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THE SPLENDOR  OF THE OCEAN               221
us. This was also a surprise. I could not believe it to be the same place where, years before, as a very young and struggling girl, I had lost money nightly for that kindest of friends, John McCul-lough, and where I had shed so many tears of disappointment at receiving only discouragement from press and fellow-actors.
San Francisco has the advantage of beinor near
o              o
the ocean—a blessing to its poorer inhabitants and an absolute respite to a band of weary players, who are more than thankful to have the must and dust of the theatre blown off by a fresh salt breeze. Having lived for nearly sixteen years in Kentucky, it was not until I had gone upon the stage and was acting in Charleston, South Carolina, that I first saw the sea. It was in a brilliant mood that day, and the flashing and dancing of its purple, green, and blue waves left me almost breathless at the sight of so much splendor. I loved it at once, and later, on making Long Branch our summer home, it was my habit to pass hours daily watching the ocean under the spell of all the different lights of early morning, noon, and night.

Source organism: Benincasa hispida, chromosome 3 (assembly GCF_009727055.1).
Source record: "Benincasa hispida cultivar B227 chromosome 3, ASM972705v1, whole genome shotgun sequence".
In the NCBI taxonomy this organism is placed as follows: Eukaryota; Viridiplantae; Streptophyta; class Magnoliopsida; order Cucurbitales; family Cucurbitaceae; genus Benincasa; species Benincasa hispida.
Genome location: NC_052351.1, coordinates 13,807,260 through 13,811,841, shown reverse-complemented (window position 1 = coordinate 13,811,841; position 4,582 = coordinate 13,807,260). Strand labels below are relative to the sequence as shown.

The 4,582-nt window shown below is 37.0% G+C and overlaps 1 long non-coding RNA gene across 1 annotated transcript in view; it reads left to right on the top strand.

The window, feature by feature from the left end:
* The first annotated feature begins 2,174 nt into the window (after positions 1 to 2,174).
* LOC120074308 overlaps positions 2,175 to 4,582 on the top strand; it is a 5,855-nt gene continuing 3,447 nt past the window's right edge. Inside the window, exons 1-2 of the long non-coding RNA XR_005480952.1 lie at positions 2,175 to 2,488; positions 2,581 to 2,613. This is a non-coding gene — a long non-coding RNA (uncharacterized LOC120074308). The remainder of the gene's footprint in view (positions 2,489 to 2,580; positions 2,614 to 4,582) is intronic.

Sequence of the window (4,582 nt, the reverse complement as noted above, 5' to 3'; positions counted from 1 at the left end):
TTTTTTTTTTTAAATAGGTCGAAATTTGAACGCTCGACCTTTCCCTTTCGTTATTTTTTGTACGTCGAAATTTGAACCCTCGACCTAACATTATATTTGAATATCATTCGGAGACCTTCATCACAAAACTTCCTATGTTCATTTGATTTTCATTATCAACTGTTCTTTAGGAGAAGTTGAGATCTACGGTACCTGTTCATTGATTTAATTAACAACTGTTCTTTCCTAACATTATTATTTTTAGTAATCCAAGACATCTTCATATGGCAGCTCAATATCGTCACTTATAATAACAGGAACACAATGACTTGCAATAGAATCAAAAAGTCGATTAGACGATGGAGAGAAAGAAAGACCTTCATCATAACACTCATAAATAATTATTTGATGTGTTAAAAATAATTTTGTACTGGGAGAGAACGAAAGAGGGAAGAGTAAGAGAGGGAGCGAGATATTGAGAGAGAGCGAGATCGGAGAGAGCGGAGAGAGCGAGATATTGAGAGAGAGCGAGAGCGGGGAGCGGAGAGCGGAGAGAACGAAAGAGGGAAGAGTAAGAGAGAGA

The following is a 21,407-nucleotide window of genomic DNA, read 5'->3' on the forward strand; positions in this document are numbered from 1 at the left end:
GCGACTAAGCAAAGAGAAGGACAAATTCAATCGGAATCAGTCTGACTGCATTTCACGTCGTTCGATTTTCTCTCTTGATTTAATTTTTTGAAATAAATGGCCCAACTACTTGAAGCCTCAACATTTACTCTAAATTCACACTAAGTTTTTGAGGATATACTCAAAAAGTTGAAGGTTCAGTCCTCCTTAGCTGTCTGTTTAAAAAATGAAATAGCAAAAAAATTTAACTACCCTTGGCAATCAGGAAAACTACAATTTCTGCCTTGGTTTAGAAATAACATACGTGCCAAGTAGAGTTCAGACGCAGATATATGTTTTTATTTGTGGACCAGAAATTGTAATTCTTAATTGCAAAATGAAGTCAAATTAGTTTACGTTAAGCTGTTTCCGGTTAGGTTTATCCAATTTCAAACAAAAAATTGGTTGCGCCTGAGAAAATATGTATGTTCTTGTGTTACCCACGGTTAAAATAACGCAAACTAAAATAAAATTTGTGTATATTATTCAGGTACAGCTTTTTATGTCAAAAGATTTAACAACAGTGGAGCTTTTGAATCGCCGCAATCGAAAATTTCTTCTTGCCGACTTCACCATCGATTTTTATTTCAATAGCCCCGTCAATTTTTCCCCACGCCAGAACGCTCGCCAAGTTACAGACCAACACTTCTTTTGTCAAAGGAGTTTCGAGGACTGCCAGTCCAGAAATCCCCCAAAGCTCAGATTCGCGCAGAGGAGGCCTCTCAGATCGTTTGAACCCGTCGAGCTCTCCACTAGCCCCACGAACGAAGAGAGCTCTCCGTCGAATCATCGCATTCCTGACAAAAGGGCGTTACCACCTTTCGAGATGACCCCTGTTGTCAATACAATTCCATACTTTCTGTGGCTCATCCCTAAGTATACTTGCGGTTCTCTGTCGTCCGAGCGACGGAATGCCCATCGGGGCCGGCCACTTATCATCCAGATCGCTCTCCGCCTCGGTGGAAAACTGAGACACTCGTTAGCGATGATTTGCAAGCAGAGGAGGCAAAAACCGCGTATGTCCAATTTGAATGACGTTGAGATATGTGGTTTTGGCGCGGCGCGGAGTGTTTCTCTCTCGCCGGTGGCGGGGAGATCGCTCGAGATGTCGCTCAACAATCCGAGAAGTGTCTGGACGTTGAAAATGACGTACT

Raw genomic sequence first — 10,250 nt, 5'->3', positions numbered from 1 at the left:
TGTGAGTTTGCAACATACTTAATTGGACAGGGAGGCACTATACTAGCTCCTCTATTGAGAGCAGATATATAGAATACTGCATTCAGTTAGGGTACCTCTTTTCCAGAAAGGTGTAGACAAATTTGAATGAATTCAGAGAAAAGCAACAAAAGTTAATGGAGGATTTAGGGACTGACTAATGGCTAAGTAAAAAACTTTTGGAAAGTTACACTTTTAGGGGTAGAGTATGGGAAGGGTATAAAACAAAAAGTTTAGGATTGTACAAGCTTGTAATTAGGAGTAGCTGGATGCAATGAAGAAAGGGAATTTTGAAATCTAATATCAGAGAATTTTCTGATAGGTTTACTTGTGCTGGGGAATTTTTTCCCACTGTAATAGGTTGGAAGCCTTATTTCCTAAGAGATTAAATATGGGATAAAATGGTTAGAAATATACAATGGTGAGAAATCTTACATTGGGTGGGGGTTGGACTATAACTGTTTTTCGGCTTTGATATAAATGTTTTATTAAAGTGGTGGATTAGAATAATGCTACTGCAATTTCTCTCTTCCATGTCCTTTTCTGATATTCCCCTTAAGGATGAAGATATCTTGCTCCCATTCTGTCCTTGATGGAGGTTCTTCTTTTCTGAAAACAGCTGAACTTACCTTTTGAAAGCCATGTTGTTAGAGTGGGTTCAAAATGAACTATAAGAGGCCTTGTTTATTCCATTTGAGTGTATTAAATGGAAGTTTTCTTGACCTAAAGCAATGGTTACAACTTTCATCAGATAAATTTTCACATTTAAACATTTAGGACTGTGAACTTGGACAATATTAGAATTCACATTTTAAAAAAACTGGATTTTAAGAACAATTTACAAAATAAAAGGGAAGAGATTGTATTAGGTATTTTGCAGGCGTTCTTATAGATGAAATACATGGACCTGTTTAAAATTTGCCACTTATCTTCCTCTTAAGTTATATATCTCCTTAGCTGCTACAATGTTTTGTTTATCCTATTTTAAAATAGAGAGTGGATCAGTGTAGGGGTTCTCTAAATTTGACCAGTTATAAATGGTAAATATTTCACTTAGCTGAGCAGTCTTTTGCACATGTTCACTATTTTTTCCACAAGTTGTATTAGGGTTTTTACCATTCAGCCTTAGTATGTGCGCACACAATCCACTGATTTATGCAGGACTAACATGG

During the San Francisco engagement how refreshing it was, after a weary night at the theatre, to watch from the " beach when the morning was